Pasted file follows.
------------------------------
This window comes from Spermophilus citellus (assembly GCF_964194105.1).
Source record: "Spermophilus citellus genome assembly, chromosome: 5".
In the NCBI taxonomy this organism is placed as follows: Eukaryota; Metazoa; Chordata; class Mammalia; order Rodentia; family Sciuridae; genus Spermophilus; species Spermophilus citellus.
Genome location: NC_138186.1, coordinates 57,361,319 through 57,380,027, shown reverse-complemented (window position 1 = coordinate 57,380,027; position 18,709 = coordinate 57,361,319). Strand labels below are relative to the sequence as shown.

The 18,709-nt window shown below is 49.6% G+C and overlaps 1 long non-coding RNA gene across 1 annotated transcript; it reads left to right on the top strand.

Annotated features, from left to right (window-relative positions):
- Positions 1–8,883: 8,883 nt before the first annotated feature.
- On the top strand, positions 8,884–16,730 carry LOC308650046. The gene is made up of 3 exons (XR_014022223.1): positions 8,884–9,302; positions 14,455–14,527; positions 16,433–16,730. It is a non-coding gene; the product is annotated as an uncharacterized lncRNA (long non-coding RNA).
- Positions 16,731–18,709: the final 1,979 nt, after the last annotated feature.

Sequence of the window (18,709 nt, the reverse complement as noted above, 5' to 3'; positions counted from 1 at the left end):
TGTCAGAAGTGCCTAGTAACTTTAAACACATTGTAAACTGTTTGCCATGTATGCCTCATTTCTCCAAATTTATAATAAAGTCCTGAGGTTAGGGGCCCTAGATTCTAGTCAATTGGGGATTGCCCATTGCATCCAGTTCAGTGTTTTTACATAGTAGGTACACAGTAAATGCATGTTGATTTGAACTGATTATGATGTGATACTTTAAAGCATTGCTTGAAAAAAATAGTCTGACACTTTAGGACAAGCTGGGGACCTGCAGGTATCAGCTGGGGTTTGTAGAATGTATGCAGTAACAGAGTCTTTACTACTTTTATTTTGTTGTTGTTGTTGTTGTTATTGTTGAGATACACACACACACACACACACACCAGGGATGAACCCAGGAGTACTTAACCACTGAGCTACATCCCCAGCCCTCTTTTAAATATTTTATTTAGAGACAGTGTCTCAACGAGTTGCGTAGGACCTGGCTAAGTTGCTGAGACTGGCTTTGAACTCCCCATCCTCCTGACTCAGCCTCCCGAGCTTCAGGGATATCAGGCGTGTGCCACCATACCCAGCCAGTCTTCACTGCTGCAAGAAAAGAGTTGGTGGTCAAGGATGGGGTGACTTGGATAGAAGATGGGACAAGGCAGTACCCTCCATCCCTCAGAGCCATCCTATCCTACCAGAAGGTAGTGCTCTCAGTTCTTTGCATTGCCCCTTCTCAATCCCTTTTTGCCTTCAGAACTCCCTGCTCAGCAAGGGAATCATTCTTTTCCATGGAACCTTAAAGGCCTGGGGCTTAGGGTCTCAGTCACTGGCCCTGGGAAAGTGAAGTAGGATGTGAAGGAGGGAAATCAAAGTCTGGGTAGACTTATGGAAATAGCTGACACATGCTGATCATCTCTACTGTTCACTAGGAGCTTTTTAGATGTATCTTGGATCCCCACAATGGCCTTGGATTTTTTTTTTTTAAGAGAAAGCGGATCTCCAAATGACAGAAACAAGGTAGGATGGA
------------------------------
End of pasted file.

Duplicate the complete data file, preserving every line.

This window comes from Spermophilus citellus (assembly GCF_964194105.1).
Source record: "Spermophilus citellus genome assembly, chromosome: 5".
In the NCBI taxonomy this organism is placed as follows: Eukaryota; Metazoa; Chordata; class Mammalia; order Rodentia; family Sciuridae; genus Spermophilus; species Spermophilus citellus.
Genome location: NC_138186.1, coordinates 57,361,319 through 57,380,027, shown reverse-complemented (window position 1 = coordinate 57,380,027; position 18,709 = coordinate 57,361,319). Strand labels below are relative to the sequence as shown.

The 18,709-nt window shown below is 49.6% G+C and overlaps 1 long non-coding RNA gene across 1 annotated transcript; it reads left to right on the top strand.

Annotated features, from left to right (window-relative positions):
- Positions 1–8,883: 8,883 nt before the first annotated feature.
- On the top strand, positions 8,884–16,730 carry LOC308650046. The gene is made up of 3 exons (XR_014022223.1): positions 8,884–9,302; positions 14,455–14,527; positions 16,433–16,730. It is a non-coding gene; the product is annotated as an uncharacterized lncRNA (long non-coding RNA).
- Positions 16,731–18,709: the final 1,979 nt, after the last annotated feature.

Sequence of the window (18,709 nt, the reverse complement as noted above, 5' to 3'; positions counted from 1 at the left end):
TGTCAGAAGTGCCTAGTAACTTTAAACACATTGTAAACTGTTTGCCATGTATGCCTCATTTCTCCAAATTTATAATAAAGTCCTGAGGTTAGGGGCCCTAGATTCTAGTCAATTGGGGATTGCCCATTGCATCCAGTTCAGTGTTTTTACATAGTAGGTACACAGTAAATGCATGTTGATTTGAACTGATTATGATGTGATACTTTAAAGCATTGCTTGAAAAAAATAGTCTGACACTTTAGGACAAGCTGGGGACCTGCAGGTATCAGCTGGGGTTTGTAGAATGTATGCAGTAACAGAGTCTTTACTACTTTTATTTTGTTGTTGTTGTTGTTGTTATTGTTGAGATACACACACACACACACACACACCAGGGATGAACCCAGGAGTACTTAACCACTGAGCTACATCCCCAGCCCTCTTTTAAATATTTTATTTAGAGACAGTGTCTCAACGAGTTGCGTAGGACCTGGCTAAGTTGCTGAGACTGGCTTTGAACTCCCCATCCTCCTGACTCAGCCTCCCGAGCTTCAGGGATATCAGGCGTGTGCCACCATACCCAGCCAGTCTTCACTGCTGCAAGAAAAGAGTTGGTGGTCAAGGATGGGGTGACTTGGATAGAAGATGGGACAAGGCAGTACCCTCCATCCCTCAGAGCCATCCTATCCTACCAGAAGGTAGTGCTCTCAGTTCTTTGCATTGCCCCTTCTCAATCCCTTTTTGCCTTCAGAACTCCCTGCTCAGCAAGGGAATCATTCTTTTCCATGGAACCTTAAAGGCCTGGGGCTTAGGGTCTCAGTCACTGGCCCTGGGAAAGTGAAGTAGGATGTGAAGGAGGGAAATCAAAGTCTGGGTAGACTTATGGAAATAGCTGACACATGCTGATCATCTCTACTGTTCACTAGGAGCTTTTTAGATGTATCTTGGATCCCCACAATGGCCTTGGATTTTTTTTTTTTAAGAGAAAGCGGATCTCCAAATGACAGAAACAAGGTAGGATGGA